Fabulous Fab Tourre's problem: He was smart enough to understand what was really going on but dumb enough to brag about it in an e-mail. (Spencer Platt/Getty Images)

He's not so fabulous after all, the jury found.

Fabrice Tourre is the former Goldman Sachs trader who in 2007 helped engineer and sell a complex financial product based on mortgage securities that was, in effect, designed to fail. A jury in an SEC civil suit found him liable on six of seven counts.

It is easy to imagine that he might have skated by -- or never come to the attention of the Securities and Exchange Commission at all -- were it not for a particularly boastful e-mail in which he seemed all too aware of how broken the financial system truly was before it finally imploded and triggered a global financial collapse.

"More and more leverage in the system, The whole building is about to collapse anytime now!" he wrote to a girlfriend in London. "Only potential survivor, the fabulous Fab standing in the middle of all these complex, highly leveraged, exotic trades he created without necessarily understanding all of the implications of those monstrosities!!!"

This is being portrayed as a great victory for the SEC; the agency finally took a high-profile case to court and won. But to me, it really proves the impotence of the government-wide effort to prosecute those with culpability for inflating a multitrillion-dollar mortgage bubble, defrauding millions of people in the process, necessitating trillions in government bailouts and causing the worst economic downturn of the modern age.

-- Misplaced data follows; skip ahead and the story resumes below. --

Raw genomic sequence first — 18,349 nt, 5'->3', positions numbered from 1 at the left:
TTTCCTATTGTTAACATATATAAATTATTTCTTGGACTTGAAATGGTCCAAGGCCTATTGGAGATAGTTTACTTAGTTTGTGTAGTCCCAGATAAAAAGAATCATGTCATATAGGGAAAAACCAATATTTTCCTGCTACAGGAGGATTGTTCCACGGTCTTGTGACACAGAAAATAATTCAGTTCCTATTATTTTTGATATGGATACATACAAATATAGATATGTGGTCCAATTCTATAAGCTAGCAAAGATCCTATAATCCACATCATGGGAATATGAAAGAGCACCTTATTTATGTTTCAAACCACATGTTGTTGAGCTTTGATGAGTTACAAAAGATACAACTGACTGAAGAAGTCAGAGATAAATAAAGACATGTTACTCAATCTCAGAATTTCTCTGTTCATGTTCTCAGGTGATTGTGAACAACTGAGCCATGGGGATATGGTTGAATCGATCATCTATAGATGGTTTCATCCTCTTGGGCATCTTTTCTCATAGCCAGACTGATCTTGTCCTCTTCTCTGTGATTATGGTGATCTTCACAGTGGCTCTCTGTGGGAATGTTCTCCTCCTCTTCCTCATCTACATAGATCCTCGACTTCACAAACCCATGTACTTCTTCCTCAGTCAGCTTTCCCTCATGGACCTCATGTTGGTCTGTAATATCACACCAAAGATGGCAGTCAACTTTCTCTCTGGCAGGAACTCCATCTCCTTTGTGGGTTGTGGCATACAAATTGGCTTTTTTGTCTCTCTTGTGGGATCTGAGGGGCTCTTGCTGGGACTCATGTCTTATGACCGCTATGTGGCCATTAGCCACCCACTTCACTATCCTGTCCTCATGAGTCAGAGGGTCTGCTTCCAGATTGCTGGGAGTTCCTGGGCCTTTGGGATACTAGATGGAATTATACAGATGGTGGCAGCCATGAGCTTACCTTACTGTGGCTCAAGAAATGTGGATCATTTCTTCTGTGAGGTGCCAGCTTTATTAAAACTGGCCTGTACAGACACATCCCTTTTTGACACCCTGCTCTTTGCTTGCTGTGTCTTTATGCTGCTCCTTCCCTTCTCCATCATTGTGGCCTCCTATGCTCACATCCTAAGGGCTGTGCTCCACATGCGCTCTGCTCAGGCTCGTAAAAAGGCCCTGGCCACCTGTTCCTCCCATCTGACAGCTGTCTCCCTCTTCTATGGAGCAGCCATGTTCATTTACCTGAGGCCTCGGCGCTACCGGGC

That's a lot to lay at the feet of one lousy vice president at one investment bank, even if it is Goldman Sachs. Tourre is, in effect, the biggest of the small fry who have paid a personal legal price for the mega-crisis.

It's not that as if there've been no civil prosecutions; the SEC tallies up 157 individuals and entities it has charged civilly and $2.7 billion in monetary relief for victims related to the financial crisis. Private litigation has scored billions more. Criminal litigation has been confined to cases that either involve small fry, like people who lied on their mortgage applications, or cases that are only barely related to the core factors behind the financial collapse (insider trading, pyramid schemes, etc.).

The central problem is that making bad business decisions is not a crime. The leaders of failed firms such as Bear Stearns, Lehman Brothers and AIG were only vulnerable to prosecution if it could be proved beyond a reasonable doubt that they lied to investors or knowingly defrauded someone. Same goes for the mid-level people who actually packaged the securities that imploded in devastating fashion. That is a high legal bar to pass, particularly when prosecuting affluent, well-represented defendants.

Which brings us back to Tourre. He was a vice president at Goldman, which is less impressive than it sounds; it is a title held by hundreds of 30-something young gunners at a firm like Goldman. In the list of bad guys from the run-up to the financial crisis, I have a hard time putting Tourre in the top 100 villains.

There were thousands of people on Wall Street and beyond who helped inflate a fraudulent mortgage bubble. What differentiates Tourre from the others is that he was both smart enough to understand what he was actually going on, and dumb enough to brag about it in an e-mail. That was enough to earn the SEC's wrath.